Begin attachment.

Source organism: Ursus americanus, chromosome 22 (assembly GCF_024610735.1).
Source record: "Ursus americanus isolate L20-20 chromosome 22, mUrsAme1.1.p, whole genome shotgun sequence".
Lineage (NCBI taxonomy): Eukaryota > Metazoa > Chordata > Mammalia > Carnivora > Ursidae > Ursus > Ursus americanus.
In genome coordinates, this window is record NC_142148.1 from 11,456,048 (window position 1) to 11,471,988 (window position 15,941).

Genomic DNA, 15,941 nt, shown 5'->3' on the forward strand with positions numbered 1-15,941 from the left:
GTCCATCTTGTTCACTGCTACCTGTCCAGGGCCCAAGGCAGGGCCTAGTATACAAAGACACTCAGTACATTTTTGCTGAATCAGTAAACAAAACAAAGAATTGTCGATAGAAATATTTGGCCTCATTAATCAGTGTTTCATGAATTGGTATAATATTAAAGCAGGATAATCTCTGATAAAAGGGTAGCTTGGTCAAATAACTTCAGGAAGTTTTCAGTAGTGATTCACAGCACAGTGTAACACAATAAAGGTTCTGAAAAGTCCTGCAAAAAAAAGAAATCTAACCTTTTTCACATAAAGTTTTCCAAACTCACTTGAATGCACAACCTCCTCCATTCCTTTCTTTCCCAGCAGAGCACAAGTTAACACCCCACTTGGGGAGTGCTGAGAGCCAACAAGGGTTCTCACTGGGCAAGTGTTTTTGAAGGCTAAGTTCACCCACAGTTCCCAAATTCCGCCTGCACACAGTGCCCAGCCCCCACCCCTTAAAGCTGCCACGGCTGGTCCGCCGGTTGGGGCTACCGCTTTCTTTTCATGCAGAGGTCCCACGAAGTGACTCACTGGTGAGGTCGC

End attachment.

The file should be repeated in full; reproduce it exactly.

Source organism: Ursus americanus, chromosome 22 (assembly GCF_024610735.1).
Source record: "Ursus americanus isolate L20-20 chromosome 22, mUrsAme1.1.p, whole genome shotgun sequence".
Lineage (NCBI taxonomy): Eukaryota > Metazoa > Chordata > Mammalia > Carnivora > Ursidae > Ursus > Ursus americanus.
In genome coordinates, this window is record NC_142148.1 from 11,456,048 (window position 1) to 11,471,988 (window position 15,941).

Genomic DNA, 15,941 nt, shown 5'->3' on the forward strand with positions numbered 1-15,941 from the left:
GTCCATCTTGTTCACTGCTACCTGTCCAGGGCCCAAGGCAGGGCCTAGTATACAAAGACACTCAGTACATTTTTGCTGAATCAGTAAACAAAACAAAGAATTGTCGATAGAAATATTTGGCCTCATTAATCAGTGTTTCATGAATTGGTATAATATTAAAGCAGGATAATCTCTGATAAAAGGGTAGCTTGGTCAAATAACTTCAGGAAGTTTTCAGTAGTGATTCACAGCACAGTGTAACACAATAAAGGTTCTGAAAAGTCCTGCAAAAAAAAGAAATCTAACCTTTTTCACATAAAGTTTTCCAAACTCACTTGAATGCACAACCTCCTCCATTCCTTTCTTTCCCAGCAGAGCACAAGTTAACACCCCACTTGGGGAGTGCTGAGAGCCAACAAGGGTTCTCACTGGGCAAGTGTTTTTGAAGGCTAAGTTCACCCACAGTTCCCAAATTCCGCCTGCACACAGTGCCCAGCCCCCACCCCTTAAAGCTGCCACGGCTGGTCCGCCGGTTGGGGCTACCGCTTTCTTTTCATGCAGAGGTCCCACGAAGTGACTCACTGGTGAGGTCGC